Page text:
Brand New Bylaw: A Fresh Look for City Enforcers

Fresh new wheels, fresh new look, same old attitude | Image courtesy Mel Leonard


The city’s Municipal Enforcement Division, commonly known as the “Bylaw,” have begun rolling out a new public image that will include a name-change as well as updated vehicle graphics. The initiative hopes to bridge the current schism between the public and the force after a number of unfortunate recent incidents caused Yellowknife citizens to question the efficiency and purpose of the division.

“The process actually began over a year ago, with our vehicles getting a little bit of a makeover,” says MED public relations officer Red Serge. “We’ve just approved the official name change, so you will see that on the vehicles as well. We think the re-branding will both legitimize what we do, as well as return the force to a sense of pride.”

No longer will the division be referred to as “Municipal Enforcement.” The force will now be known as “Real Cops – Municipal Patrol.”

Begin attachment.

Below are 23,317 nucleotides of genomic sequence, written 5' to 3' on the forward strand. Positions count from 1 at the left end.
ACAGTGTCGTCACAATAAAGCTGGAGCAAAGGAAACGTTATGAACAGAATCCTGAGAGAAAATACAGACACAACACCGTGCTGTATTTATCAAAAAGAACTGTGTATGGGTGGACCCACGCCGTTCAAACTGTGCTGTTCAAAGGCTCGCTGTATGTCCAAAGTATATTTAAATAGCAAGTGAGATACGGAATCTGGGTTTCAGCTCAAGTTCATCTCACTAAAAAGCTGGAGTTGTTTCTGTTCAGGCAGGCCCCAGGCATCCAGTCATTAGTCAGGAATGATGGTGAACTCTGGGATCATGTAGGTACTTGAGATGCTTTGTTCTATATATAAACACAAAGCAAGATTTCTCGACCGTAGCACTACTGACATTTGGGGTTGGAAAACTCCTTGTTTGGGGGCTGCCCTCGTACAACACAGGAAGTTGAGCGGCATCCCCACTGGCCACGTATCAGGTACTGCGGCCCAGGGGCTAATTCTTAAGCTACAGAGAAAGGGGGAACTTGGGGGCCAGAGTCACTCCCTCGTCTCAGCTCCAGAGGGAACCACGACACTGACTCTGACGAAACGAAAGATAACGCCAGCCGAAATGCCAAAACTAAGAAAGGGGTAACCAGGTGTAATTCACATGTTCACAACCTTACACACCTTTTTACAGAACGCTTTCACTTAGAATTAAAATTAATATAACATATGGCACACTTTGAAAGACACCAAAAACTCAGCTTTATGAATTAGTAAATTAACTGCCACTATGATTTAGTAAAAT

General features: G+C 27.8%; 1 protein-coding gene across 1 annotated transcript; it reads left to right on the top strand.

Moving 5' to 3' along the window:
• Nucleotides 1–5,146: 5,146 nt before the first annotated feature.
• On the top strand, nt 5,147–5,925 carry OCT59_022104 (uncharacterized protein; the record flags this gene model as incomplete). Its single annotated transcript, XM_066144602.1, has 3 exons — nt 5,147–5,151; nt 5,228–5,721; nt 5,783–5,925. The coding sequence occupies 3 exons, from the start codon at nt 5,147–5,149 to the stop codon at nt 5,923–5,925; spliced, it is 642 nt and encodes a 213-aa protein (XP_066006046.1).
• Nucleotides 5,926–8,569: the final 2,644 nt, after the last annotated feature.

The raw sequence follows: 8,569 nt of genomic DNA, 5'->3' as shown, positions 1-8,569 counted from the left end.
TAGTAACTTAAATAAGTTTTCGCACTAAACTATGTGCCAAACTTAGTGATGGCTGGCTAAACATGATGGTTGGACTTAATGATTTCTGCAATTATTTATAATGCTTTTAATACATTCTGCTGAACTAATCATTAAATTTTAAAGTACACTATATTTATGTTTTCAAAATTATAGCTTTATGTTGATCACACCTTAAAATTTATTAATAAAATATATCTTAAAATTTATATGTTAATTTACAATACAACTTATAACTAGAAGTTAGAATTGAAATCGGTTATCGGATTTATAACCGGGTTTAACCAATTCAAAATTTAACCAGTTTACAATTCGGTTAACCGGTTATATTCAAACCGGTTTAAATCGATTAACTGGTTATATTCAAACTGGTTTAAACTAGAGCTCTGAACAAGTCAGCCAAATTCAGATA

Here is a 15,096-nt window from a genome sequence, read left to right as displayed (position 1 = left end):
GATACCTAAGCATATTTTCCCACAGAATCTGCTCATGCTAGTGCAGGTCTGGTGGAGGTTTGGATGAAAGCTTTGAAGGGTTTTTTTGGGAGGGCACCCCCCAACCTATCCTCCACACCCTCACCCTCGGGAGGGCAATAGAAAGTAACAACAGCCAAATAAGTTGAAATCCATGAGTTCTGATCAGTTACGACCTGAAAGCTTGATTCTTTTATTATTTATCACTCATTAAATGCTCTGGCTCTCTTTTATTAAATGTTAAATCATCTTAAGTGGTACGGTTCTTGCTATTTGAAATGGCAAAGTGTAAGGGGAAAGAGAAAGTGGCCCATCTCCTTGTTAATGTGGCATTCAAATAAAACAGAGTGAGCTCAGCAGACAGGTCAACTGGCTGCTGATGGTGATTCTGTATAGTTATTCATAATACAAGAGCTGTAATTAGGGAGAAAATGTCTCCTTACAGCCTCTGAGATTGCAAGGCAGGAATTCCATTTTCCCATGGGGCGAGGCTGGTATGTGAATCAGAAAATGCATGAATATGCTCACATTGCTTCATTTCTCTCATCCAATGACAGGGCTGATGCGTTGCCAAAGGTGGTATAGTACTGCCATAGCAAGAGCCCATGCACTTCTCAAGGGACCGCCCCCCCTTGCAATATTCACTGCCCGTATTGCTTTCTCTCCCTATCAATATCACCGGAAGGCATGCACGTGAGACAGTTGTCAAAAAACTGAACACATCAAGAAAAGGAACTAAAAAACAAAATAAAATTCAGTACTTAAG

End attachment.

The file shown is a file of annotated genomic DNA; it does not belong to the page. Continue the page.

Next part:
“Sure, it’s a bit of a mouthful,” Serge admitted,  “so more than likely, we will just use the acronym. Most big city police forces have a cool four-letter acronym, like the NYPD in New York, or the LSPD from Los Santos in that training simulation software we use. Well, we thought we should have a cool acronym too.”

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Serge says he hopes to improve visibility of the force in Yellowknife, and so the unit’s uniforms will get an update as well, which will also help the morale of the division. “One of our older officers used to watch a cartoon when he was a kid about a police officer who would always catch his man. He even had a picture of him on his old lunch-box, and we found a vintage one on Ebay as a present for him last year, and all the guys just loved the red jacket he was wearing. It looks like a British-style military coat, sort of. Well, I found some online and I’ve ordered one for everyone on the force. The guys just love it.”

Other changes were discussed, but unfortunately the numbers just didn’t add up in the end. “We had a great idea to patrol downtown on horseback, but ultimately the cost was just too much,” said a clearly disappointed Serge. “We were a little worried about the mess they’d make in the drive-through at Tim’s as well, so it’s probably for the best.”

In order to pay for the upgrade, the division plans on canceling some optional training that was scheduled for later in the year. “Confrontation and Conflict Management sounds like one of those made-up ideas anyway,” Serge said. “I’d rather look cool than have a bunch of people in regular jackets tell me how to do my job.”

Note: None of the above is true.


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